According to Petitioner, Clark indicated to Petitioner's counsel over the telephone that his trial testimony against Petitioner was “all a lie” and that he had been calling law enforcement for a year to recant his testimony but he was “given the runaround.” (Civ. Doc. 1, pg. 3-4). During a subsequent meeting with Petitioner's counsel, Clark stated that he “testified falsely against [Petitioner] simply to reduce his own sentence, ” that Clark never sold drugs with Petitioner, that Clark was not aware that Petitioner was selling cocaine, and that “[i]nstead of being co-conspirators, [Petitioner] and Mr. Clark [] had personal conflicts between them due to a previous girlfriend.” (Civ. Doc. 1, pg. 4). Clark later gave similar testimony to a private investigator hired by Petitioner's counsel. (Civ. Doc. 1, pg. 5). Clark, however, has refused to sign an affidavit recanting his testimony and refused to respond to further communications from Petitioner's counsel. (Civ. Doc. 1, pg. 5). Moreover, on February 16, 2017, Petitioner's counsel was contacted by a third party who indicted that Clark was demanding $30, 000 in exchange for him signing an affidavit recanting his trial testimony. (Civ. Doc. 1, pg. 6). Without an affidavit from Clark, Petitioner filed affidavits of Petitioner's counsel and the private investigator stating that Clark said that he testified falsely at Petitioner's trial. (Crim. Docs. 117-2, 117-3, and 117-4).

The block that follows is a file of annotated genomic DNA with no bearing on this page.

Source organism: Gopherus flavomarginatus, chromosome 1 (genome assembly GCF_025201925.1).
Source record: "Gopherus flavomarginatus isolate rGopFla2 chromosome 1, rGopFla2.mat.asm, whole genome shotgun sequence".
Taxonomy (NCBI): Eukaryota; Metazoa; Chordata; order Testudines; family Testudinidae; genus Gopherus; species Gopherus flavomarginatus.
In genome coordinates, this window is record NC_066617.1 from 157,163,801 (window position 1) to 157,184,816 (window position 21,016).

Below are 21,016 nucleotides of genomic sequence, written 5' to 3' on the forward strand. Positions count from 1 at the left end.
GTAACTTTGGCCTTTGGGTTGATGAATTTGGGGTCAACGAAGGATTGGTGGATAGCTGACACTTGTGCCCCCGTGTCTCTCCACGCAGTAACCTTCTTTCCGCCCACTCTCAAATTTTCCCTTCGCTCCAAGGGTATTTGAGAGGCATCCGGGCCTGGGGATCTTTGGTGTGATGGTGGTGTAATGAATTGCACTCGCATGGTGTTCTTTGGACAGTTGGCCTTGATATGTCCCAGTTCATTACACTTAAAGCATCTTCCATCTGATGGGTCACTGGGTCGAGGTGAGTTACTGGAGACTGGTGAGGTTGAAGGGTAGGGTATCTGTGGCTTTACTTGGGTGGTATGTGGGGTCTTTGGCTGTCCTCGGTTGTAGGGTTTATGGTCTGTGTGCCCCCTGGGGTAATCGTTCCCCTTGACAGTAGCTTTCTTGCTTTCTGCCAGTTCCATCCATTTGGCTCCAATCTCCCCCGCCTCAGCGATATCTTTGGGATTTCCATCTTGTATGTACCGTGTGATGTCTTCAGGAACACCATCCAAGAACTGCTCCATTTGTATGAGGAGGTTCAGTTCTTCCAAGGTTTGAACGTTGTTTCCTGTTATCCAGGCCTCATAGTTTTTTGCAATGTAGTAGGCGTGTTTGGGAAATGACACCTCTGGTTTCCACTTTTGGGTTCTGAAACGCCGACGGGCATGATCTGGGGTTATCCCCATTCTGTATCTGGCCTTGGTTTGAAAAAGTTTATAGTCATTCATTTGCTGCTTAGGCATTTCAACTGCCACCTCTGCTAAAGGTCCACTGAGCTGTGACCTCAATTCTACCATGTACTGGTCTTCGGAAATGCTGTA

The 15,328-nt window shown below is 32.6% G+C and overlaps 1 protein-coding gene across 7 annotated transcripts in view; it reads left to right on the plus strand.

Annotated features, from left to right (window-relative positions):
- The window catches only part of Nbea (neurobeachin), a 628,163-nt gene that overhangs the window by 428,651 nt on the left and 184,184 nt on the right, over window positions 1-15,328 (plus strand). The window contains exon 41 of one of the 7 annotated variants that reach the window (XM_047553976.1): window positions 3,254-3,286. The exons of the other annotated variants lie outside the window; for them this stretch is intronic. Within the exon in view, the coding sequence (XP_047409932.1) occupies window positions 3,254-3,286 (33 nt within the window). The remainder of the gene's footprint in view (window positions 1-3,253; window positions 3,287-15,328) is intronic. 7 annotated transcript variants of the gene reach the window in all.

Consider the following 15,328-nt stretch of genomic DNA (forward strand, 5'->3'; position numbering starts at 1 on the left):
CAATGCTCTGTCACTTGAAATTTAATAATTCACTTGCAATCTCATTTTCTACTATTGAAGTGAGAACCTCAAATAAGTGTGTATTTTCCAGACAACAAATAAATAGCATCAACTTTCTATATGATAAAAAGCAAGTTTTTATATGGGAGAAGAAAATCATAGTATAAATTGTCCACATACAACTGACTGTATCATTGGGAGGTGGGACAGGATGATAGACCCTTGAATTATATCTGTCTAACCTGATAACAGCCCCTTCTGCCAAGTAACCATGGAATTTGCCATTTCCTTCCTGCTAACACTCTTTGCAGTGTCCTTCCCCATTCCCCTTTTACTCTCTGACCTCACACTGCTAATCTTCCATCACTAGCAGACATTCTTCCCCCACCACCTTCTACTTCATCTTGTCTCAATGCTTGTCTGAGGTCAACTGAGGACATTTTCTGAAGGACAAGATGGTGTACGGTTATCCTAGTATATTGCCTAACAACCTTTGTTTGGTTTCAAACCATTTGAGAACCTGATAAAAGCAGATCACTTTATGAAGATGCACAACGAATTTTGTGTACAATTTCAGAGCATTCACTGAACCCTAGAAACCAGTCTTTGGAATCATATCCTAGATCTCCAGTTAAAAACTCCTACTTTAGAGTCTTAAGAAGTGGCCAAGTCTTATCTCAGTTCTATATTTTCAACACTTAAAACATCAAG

II. Discussion

         Based on Clark's alleged recantation of his trial testimony, Petitioner argues that his sentence should be vacated pursuant to § 2255 and that he is entitled to a new trial pursuant to Rule 33(b). He asserts that Clark's truthful testimony would have refuted the allegations of conspiracy against Petitioner and likely would have resulted in an acquittal as to Count I, VII, VIII. But for the reasons that follow, Petitioner's claim is not cognizable under § 2255 and is time barred under Rule 33(b). Accordingly, the Court denies Petitioner's Motion.

         A. Petitioner's claims are not cognizable under § 2255

         First, Petitioner's claims are not cognizable under § 2255 because they do not raise any constitutional issue. Indeed, nowhere in Petitioner's motion does he identify a constitutional violation or argue that a constitutional violation occurred.

         Section 2255 may be used to collaterally attack a conviction and sentence “upon the ground that the sentence was imposed in violation of the Constitution or laws of the United States . . . or is otherwise subject to collateral attack.” 28 U.S.C § 2255(a). “Relief under 28 U.S.C. § 2255 is reserved for transgressions of constitutional rights and for that narrow compass of other injury that could not have been raised in direct appeal and would, if condoned, result in a complete ...